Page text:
After getting the game number photo we had about 50 minutes before the game was set to start. We walked around the press box in the loge level so we could go down the staircase that Bill (the friendly usher) mans. As we were descending the steps I noticed a familiar face on the platform that holds the loge level camera. This is the (FREE) Game Day magazine that the Brewers have available throughout the ballpark. The stories are different for each home stand, and the covers change for each series. My story will have been visible for nine games when the home stand is over, so that’s pretty cool.
The game got underway and with how many strikeouts Yovani Gallardo was racking up, you’d think it was a good game for the Brewers. That was not the case. Four of the first five batters for the Cubs reached base, and they jumped out to a 3-0 lead thanks to a three run home run off the bat of Alfonso Soriano. The Cubs Ryan Depster was dealing, and he retired the first 15 batters he faced. For that he deserves a photo in the blog. If you’ve seen Dempster pitch, you may notice that he does a weird glove shaking routine as he’s preparing to pull the ball from his glove and deliver a pitch. He throws a split fingered fastball, which requires you to really dig into the glove (while getting your index and middle finger wedged around the ball). He does the glove wiggle on every pitch so the batters can’t tell if he’s wedging his fingers around the ball to throw the splitter, or throwing a pitch with a normal grip.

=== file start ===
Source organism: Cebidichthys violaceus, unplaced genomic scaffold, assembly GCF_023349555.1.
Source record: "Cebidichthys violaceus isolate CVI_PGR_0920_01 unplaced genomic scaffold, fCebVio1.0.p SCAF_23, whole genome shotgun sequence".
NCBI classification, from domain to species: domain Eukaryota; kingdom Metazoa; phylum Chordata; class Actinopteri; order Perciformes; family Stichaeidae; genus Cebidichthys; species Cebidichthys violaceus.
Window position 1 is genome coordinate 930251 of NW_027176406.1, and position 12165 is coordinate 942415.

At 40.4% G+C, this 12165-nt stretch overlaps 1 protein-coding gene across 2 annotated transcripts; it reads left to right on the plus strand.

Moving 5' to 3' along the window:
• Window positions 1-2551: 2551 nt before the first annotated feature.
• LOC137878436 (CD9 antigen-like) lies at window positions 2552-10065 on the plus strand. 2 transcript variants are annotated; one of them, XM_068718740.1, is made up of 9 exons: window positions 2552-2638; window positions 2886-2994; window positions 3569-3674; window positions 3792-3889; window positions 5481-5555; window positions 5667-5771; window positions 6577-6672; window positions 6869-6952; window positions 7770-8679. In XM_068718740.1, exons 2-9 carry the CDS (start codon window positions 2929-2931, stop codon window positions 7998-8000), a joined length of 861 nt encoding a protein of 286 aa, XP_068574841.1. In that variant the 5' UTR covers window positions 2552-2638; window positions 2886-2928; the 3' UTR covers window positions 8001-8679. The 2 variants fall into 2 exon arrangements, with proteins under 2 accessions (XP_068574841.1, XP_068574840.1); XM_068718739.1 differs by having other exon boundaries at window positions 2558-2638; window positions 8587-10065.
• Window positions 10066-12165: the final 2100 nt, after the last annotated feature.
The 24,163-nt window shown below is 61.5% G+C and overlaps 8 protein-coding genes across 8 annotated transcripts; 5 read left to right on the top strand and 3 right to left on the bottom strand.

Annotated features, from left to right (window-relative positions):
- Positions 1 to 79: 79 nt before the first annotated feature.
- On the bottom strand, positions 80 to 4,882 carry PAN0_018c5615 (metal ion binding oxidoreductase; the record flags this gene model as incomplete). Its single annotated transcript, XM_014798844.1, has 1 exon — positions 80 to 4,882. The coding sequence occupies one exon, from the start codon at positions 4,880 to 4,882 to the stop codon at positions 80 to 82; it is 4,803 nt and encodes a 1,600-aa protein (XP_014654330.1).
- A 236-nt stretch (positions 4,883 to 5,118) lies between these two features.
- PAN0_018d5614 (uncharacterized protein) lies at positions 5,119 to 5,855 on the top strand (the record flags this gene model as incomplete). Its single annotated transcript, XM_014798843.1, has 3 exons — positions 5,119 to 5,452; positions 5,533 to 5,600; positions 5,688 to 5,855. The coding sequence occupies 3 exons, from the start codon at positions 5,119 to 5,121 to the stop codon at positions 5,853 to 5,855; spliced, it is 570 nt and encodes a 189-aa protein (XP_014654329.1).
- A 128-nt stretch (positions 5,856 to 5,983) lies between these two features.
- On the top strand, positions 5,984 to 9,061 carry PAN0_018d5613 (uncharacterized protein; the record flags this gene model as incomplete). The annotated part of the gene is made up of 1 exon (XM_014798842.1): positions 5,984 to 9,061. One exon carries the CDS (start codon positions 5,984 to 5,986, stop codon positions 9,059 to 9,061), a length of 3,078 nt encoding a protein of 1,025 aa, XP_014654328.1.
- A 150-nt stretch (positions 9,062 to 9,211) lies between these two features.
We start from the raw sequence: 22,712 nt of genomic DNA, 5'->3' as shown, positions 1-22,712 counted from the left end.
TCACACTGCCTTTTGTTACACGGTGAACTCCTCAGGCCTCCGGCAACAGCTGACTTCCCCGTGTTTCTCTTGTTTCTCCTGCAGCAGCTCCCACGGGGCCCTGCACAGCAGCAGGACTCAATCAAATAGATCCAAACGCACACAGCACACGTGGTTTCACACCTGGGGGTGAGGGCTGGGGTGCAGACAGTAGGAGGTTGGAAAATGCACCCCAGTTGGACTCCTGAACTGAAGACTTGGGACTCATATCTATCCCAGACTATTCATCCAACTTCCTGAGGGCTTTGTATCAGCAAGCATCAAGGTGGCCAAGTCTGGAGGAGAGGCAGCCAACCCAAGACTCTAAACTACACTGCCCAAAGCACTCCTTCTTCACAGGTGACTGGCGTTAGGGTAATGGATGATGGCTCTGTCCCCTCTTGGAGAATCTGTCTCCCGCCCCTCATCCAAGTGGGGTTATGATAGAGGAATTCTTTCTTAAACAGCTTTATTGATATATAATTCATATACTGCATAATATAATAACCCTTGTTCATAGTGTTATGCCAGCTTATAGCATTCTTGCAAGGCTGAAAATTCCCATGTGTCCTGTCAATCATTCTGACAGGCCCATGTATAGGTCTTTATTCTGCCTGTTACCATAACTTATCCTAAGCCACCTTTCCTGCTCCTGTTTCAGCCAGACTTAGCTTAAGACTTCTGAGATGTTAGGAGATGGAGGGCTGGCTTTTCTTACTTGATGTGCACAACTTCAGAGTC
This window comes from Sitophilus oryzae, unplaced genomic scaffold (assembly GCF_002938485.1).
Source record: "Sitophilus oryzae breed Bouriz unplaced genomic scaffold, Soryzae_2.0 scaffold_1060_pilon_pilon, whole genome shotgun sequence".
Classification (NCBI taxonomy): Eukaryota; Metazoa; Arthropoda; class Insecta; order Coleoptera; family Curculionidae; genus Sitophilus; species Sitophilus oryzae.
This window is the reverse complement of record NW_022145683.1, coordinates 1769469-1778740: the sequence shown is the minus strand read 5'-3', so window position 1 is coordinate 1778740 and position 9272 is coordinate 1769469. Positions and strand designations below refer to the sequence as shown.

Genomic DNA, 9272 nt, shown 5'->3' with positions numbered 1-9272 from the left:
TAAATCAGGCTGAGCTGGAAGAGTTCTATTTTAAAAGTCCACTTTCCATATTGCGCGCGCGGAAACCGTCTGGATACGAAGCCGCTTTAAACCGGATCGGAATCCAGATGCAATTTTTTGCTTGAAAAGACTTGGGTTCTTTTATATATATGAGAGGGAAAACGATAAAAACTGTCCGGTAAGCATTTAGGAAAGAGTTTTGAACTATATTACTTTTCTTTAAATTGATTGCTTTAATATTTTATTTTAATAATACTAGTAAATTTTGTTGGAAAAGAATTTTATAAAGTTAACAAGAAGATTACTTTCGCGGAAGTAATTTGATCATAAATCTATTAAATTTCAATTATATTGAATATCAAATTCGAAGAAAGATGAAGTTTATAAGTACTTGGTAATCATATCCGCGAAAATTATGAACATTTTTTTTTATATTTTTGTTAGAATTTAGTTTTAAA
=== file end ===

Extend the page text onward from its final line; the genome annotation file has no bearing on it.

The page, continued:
The 16th plate appearance for the Crew resulted in a base hit, and the Crew didn’t have to worry about a perfect game or no hitter any longer. I had tweeted “Cough-perfect-game-jinx-jinx-jinx!-Cough” so I’ll take the credit for the non no-no. Phoebe is kind of a Cubs fan (don’t ask) but was wearing a Brewers shirt and (kind of) cheering for the home team. She did admit that it would’ve been cool to see a perfecto or a no hitter. I’ve already witnessed a no-no, when Justin Verlander no-hit the Brewers at Comerica Park in Detroit back in 2007. Since I had already seen the Brewers get no-hit once, I was in no mood to see another. It was weird glancing up and seeing this after Ransom’s at bat. I had almost forgotten what it was like to have a guy on base.